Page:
Jul 6, 2023
Brownies are a dessert favorite, and some just can’t get enough of them. Often, moms and grandmoms can’t bake them fast enough for everyone to enjoy. Then, of course, there are also those late-night cravings for a good, fudgy brownie. You’re lucky if you have a couple of slices in the fridge. It’s a bummer if there’s none and you’re all too sleepy or tired to bake.
But has it ever happened to you that you bake a batch of brownies, and not everyone’s crazy about it? Like there will be either a couple or several slices left over. But the problem is, brownies can only last for 7 days in the fridge. So here’s how to freeze dry brownies for a sweet stash that can last you for years.
You can freeze-dry any brownies. If you got a favorite from a coffee shop or bakery, you’re more than welcome to use that. Brownies baked from boxed mixes are good, too, since they save you the hassle of all that measuring.
Brownies baked from scratch will work as well. But, if you got a batch made with love by your mom, favorite aunt, and grandma, freeze-drying is the best way to preserve them.
Have a recipe that you prefer but don’t have enough room to bake a huge batch? Then make it into a batter, then freeze dry it. And when you’re ready, just reconstitute it, and it’s good for baking.
Freezing brownies is an option, but doing so can help your freeze dryer immensely. It helps speed up the freeze-drying processes, especially if you live in a hot place. Those who have their freeze dryer in their garage experience longer freeze drying because of the heat.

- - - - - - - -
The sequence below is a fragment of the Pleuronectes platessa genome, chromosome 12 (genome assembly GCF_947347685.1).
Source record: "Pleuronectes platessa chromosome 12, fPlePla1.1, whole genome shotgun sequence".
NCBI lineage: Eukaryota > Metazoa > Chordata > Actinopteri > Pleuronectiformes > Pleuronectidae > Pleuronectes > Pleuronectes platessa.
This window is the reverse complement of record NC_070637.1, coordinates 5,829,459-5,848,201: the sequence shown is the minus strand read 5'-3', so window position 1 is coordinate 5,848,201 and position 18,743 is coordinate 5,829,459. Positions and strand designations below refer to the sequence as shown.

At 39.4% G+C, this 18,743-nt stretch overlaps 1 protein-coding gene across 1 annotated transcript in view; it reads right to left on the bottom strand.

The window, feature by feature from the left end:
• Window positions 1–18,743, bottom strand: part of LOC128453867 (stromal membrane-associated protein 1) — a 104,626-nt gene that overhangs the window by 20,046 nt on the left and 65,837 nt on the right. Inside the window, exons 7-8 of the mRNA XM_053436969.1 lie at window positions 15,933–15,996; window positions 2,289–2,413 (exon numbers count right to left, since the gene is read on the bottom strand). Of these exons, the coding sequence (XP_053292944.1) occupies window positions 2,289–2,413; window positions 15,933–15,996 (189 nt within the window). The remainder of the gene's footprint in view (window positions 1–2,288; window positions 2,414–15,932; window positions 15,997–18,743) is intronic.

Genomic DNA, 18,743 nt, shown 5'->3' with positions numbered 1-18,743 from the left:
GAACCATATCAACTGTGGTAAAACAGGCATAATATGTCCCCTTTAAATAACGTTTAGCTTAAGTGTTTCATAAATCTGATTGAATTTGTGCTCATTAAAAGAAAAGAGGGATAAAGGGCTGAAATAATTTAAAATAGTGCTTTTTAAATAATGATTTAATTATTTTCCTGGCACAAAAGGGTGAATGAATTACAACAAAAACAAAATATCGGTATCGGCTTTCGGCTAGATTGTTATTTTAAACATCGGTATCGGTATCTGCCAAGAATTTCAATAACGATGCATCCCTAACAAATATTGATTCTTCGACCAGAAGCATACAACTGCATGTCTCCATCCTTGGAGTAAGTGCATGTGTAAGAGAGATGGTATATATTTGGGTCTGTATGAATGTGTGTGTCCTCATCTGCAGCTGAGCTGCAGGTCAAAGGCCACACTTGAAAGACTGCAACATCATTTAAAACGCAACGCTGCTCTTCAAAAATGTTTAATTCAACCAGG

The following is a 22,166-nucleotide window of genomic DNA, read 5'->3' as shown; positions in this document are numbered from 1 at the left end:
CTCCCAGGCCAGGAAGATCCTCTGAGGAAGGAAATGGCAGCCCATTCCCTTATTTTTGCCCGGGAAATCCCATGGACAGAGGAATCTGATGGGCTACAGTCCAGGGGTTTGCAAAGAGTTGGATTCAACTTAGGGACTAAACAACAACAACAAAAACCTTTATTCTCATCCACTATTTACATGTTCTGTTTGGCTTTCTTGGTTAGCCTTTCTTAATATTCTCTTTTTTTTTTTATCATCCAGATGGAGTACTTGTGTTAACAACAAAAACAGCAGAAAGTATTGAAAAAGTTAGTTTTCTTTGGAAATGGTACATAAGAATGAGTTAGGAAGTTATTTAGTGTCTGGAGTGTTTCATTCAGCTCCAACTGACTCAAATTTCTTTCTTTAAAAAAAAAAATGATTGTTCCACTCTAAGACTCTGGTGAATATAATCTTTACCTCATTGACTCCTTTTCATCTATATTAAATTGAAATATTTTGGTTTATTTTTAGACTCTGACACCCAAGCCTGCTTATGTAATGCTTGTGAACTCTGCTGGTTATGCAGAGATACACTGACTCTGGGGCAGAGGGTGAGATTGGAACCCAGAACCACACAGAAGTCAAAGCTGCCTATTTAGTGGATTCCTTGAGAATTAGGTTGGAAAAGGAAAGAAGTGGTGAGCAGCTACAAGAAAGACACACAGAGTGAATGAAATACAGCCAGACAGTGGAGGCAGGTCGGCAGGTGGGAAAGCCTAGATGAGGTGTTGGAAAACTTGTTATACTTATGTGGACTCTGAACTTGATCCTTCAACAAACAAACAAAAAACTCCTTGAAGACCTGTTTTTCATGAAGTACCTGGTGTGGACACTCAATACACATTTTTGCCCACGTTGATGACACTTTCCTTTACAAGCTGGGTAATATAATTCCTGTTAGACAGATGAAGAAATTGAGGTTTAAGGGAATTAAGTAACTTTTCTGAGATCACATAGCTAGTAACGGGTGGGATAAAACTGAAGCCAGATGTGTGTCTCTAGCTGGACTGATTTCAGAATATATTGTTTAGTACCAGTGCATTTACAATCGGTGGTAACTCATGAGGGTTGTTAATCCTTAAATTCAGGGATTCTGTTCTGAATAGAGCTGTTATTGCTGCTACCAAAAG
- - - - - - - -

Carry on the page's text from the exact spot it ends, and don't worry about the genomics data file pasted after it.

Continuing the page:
If you’re going to freeze your brownies, use the freeze-dryer trays to keep the temperature stable. Bringing in a warm tray causes a sudden drop in temperature that interferes with the sublimation process.
Preparing the brownies for freeze-drying will depend on whether you will use baked brownies, brownie dough, or brownie batter.
Cook your brownies according to the recipe or package instructions. Once they’re ready, cool them down until they’re safe to cut to the square sizes you prefer. Line the freeze-dryer trays with parchment paper, then put your sliced brownies in. Give them a bit of space in between for better freeze-drying.
Brownie dough is also excellent for freezing dry. All you have to do is either scoop up portions or shape them into the size you want. Then put them on the freeze-dryer trays lined with parchment paper.
Homemade brownie batter always gives the best flavor and brownie experience. Especially if the recipe’s been handed down for generations. Make your batter as told by the recipe (or the instruction box if you got boxed ones).
Then instead of baking the batter, spread it over the freeze-dryer trays. Don’t go over the lip. Although the batter doesn’t expand, your freeze dryer works best if the food is not higher than the lip of the tray.
Harvest Right freeze dryers make it easy for you to freeze-dry brownies.
Depending on how moist your brownie pieces are, this can take between 10-34 hours. Of course, the outside temperature also determines how long the drying time will take.